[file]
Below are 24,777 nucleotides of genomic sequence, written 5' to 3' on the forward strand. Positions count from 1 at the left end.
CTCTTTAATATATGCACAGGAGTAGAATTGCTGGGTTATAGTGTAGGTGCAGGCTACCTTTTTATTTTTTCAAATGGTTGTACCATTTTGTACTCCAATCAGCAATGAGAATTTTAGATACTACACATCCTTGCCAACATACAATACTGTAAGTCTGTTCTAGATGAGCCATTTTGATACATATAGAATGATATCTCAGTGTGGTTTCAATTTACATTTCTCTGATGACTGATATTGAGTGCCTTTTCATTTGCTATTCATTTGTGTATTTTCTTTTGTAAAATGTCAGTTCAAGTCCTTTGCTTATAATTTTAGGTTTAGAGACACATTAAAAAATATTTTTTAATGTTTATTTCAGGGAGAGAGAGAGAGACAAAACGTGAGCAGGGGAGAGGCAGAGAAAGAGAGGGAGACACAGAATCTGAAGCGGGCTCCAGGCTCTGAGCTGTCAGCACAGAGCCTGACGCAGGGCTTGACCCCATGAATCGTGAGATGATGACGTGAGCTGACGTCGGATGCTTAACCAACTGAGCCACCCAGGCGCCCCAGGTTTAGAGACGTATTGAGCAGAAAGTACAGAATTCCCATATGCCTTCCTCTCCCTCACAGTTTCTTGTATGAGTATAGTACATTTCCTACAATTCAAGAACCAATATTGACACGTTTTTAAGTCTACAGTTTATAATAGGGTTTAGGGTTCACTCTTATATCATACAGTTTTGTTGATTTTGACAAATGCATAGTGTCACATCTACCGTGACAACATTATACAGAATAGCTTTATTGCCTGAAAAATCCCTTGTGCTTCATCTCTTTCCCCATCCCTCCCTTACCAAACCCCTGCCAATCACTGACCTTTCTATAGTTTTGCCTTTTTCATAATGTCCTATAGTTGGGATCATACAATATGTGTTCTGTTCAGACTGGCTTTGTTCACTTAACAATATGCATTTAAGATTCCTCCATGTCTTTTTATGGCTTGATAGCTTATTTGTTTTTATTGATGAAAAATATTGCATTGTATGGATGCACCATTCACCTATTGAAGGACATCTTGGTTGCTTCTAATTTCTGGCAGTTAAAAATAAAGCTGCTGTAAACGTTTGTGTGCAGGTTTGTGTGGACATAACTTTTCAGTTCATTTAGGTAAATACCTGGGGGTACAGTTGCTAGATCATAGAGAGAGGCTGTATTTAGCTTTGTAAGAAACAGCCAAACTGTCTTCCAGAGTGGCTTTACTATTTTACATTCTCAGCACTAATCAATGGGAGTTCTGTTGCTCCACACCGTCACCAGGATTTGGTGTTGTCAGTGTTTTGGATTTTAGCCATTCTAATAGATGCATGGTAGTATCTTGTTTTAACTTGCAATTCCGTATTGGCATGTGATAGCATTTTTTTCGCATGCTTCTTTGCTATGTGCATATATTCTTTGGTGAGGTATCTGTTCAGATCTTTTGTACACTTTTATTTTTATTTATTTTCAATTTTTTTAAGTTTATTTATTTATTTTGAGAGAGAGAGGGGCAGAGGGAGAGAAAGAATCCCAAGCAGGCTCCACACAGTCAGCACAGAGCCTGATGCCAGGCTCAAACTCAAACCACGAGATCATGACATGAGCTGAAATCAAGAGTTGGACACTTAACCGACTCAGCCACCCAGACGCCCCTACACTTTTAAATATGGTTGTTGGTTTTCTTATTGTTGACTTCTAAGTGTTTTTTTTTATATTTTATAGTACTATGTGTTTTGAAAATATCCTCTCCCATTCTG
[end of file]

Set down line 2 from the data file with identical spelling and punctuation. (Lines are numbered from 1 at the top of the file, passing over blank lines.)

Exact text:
CTCTTTAATATATGCACAGGAGTAGAATTGCTGGGTTATAGTGTAGGTGCAGGCTACCTTTTTATTTTTTCAAATGGTTGTACCATTTTGTACTCCAATCAGCAATGAGAATTTTAGATACTACACATCCTTGCCAACATACAATACTGTAAGTCTGTTCTAGATGAGCCATTTTGATACATATAGAATGATATCTCAGTGTGGTTTCAATTTACATTTCTCTGATGACTGATATTGAGTGCCTTTTCATTTGCTATTCATTTGTGTATTTTCTTTTGTAAAATGTCAGTTCAAGTCCTTTGCTTATAATTTTAGGTTTAGAGACACATTAAAAAATATTTTTTAATGTTTATTTCAGGGAGAGAGAGAGAGACAAAACGTGAGCAGGGGAGAGGCAGAGAAAGAGAGGGAGACACAGAATCTGAAGCGGGCTCCAGGCTCTGAGCTGTCAGCACAGAGCCTGACGCAGGGCTTGACCCCATGAATCGTGAGATGATGACGTGAGCTGACGTCGGATGCTTAACCAACTGAGCCACCCAGGCGCCCCAGGTTTAGAGACGTATTGAGCAGAAAGTACAGAATTCCCATATGCCTTCCTCTCCCTCACAGTTTCTTGTATGAGTATAGTACATTTCCTACAATTCAAGAACCAATATTGACACGTTTTTAAGTCTACAGTTTATAATAGGGTTTAGGGTTCACTCTTATATCATACAGTTTTGTTGATTTTGACAAATGCATAGTGTCACATCTACCGTGACAACATTATACAGAATAGCTTTATTGCCTGAAAAATCCCTTGTGCTTCATCTCTTTCCCCATCCCTCCCTTACCAAACCCCTGCCAATCACTGACCTTTCTATAGTTTTGCCTTTTTCATAATGTCCTATAGTTGGGATCATACAATATGTGTTCTGTTCAGACTGGCTTTGTTCACTTAACAATATGCATTTAAGATTCCTCCATGTCTTTTTATGGCTTGATAGCTTATTTGTTTTTATTGATGAAAAATATTGCATTGTATGGATGCACCATTCACCTATTGAAGGACATCTTGGTTGCTTCTAATTTCTGGCAGTTAAAAATAAAGCTGCTGTAAACGTTTGTGTGCAGGTTTGTGTGGACATAACTTTTCAGTTCATTTAGGTAAATACCTGGGGGTACAGTTGCTAGATCATAGAGAGAGGCTGTATTTAGCTTTGTAAGAAACAGCCAAACTGTCTTCCAGAGTGGCTTTACTATTTTACATTCTCAGCACTAATCAATGGGAGTTCTGTTGCTCCACACCGTCACCAGGATTTGGTGTTGTCAGTGTTTTGGATTTTAGCCATTCTAATAGATGCATGGTAGTATCTTGTTTTAACTTGCAATTCCGTATTGGCATGTGATAGCATTTTTTTCGCATGCTTCTTTGCTATGTGCATATATTCTTTGGTGAGGTATCTGTTCAGATCTTTTGTACACTTTTATTTTTATTTATTTTCAATTTTTTTAAGTTTATTTATTTATTTTGAGAGAGAGAGGGGCAGAGGGAGAGAAAGAATCCCAAGCAGGCTCCACACAGTCAGCACAGAGCCTGATGCCAGGCTCAAACTCAAACCACGAGATCATGACATGAGCTGAAATCAAGAGTTGGACACTTAACCGACTCAGCCACCCAGACGCCCCTACACTTTTAAATATGGTTGTTGGTTTTCTTATTGTTGACTTCTAAGTGTTTTTTTTTATATTTTATAGTACTATGTGTTTTGAAAATATCCTCTCCCATTCTG